What was not picked up on was
- All of them have arts and law degrees. Usually the arts degree is "PPE: politics, philosophy and economics", which is an oxbridge-only degree with no real-world relevance outside local and national government.
- A whole six percent of the current MPs have science degrees.
- It applies to the media too, where again schooling, networking and the willingness to work £0 interns get you a job.
This utter ignorance of the scientific method "let the data guide you, not your ill-informed opinions" shows up throughout much of government policy.
- Badger culling. The scientists said it wouldn't work. They were right.
- The East Coast Mainline returning more money to the treasury than any private rail company, yet the government opening up the franchise again. What is it about spreadsheets that they don't believe?
- The price guaranteed per MWh for nuclear power generated at Hinkley Point C, despite the way the price curves for solar and other renewables saying "massively over the odds"
- Global warming. It may be bad news, but that doesn't stop you pretending it doesn't exist.
- etc. etc. We have politicians on all sides of the house who have agendas and beliefs and who are not prepared to consider how many of those beliefs are defensible
And as noted, the media are as bad. Which means when the politicians say things that are blatantly wrong, this doesn't get picked up on. The classic example is when politicians say that cycling in the UK is safer than the NL as annual fatalities/head of population are less. They can quote the numbers because they are dividing the death rate by the wrong value ... it is as defensible as saying "the uk is safer as annual cycling fatalities per sheep in the country" is less. It's completely bogus, either said knowingly to defend a position —confident that it won't be challenged by a media without the understanding— or uttered because they are clueless and don't recognise its flaws themselves.
This whole "25% of London Guide dog owners" story is the ignorant abuse of statistics:
"A survey by the charity found one in four blind and partially-sighted people were involved in a crash"
As has eventually reached the press, this came from 14 people who may or may not have had guide dogs, and therefore is pretty much meaningless.
In contrast, we are data driven organisation.
Admittedly all our content is self-selected, hence utterly prone to selection bias and observer bias —but we are aware of this fact and happy to admit it.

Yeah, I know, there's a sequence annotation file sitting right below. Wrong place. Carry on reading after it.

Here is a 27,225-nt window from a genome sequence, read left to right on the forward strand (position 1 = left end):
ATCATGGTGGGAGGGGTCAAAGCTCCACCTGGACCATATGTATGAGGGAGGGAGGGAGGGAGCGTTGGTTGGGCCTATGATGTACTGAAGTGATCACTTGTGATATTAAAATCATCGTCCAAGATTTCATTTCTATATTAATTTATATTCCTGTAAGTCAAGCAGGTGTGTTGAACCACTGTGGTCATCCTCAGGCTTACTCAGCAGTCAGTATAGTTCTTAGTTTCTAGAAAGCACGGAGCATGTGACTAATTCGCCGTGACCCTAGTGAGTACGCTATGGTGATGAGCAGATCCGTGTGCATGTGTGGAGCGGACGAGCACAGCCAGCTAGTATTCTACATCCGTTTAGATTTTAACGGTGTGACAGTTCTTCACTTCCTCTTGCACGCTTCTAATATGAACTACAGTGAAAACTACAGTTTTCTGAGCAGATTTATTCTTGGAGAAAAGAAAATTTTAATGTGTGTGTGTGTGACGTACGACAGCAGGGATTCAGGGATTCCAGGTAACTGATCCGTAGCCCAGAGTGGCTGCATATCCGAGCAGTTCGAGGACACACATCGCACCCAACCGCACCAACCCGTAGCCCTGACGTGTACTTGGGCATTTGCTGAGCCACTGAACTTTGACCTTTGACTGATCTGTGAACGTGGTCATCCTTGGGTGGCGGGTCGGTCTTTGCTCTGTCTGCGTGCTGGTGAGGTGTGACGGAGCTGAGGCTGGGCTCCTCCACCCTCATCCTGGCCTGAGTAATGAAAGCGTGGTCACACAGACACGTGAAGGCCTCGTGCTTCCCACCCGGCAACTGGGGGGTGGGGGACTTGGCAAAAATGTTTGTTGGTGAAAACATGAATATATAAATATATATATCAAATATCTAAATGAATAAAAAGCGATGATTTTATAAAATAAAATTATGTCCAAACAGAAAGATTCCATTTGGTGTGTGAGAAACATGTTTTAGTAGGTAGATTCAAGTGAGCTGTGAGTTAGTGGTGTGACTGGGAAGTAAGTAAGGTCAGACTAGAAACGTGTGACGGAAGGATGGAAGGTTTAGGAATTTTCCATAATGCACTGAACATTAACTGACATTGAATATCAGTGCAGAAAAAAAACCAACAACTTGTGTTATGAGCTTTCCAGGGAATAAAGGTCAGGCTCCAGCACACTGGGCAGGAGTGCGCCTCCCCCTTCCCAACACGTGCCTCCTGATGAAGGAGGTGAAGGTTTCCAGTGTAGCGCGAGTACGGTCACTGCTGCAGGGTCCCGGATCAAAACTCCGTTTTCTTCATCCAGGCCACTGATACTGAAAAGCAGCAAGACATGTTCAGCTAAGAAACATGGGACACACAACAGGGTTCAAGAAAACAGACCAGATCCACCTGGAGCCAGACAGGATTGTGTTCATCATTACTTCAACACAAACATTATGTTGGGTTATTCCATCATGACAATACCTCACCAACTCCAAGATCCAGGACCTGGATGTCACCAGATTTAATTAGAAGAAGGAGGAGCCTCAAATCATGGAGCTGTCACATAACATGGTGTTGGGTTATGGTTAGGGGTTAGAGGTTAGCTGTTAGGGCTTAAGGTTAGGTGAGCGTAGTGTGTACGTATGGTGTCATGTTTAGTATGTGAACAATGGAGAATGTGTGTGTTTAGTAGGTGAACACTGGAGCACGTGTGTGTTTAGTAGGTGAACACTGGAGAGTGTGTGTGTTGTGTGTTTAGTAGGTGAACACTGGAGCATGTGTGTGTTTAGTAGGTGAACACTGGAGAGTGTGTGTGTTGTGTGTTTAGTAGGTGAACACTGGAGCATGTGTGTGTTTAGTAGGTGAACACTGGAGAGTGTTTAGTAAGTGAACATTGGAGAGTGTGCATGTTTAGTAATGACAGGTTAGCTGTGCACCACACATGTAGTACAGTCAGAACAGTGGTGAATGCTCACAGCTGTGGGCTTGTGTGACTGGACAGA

- we back up our assertions with photos and videos, not anecdotes about cyclists hitting wing mirrors and cycling off.
- by surveying the same streets repeatedly, we build up a defensible dataset. For example, we have no evidence that the fabled "stokes croft bike lane" actually exists other than as a short-stay parking area for the post-office and the mercedes owner who lives next door to it.
- When our assumptions are proven incorrect, we are happy to admit it. For example, when we had evidence that the infamous YA55VDY delivery van could park legally when there was a space for it.
For the reference of others
- Census: you measure the entire population (i.e. set of things you care about).
- Survey: you measure a proper subset of the entire population in the hope that this data can be used to reach conclusions about the entire population.
The critical thing is that for a survey to substitute for a census, it needs to be a representative sample of the entire population. If it is not, then it can only be expanded to the non-representative portion of the population.
In the case of the guide dogs, it could be expanded to say "25% of the kind of people who follow our twitter feed and can be bothered to fill in surveys claim to both have guide dogs and to have been hit by a cyclist"
That's a very different statement. But it is all that can be made.
Which brings us round to the point. It's bollocks, but it is a bollocks that will be repeated blindly by much of the press then believed by its readers —and it will also be believed by politicians who don't have a clue about how numbers work.
Maybe we should just make up random facts too.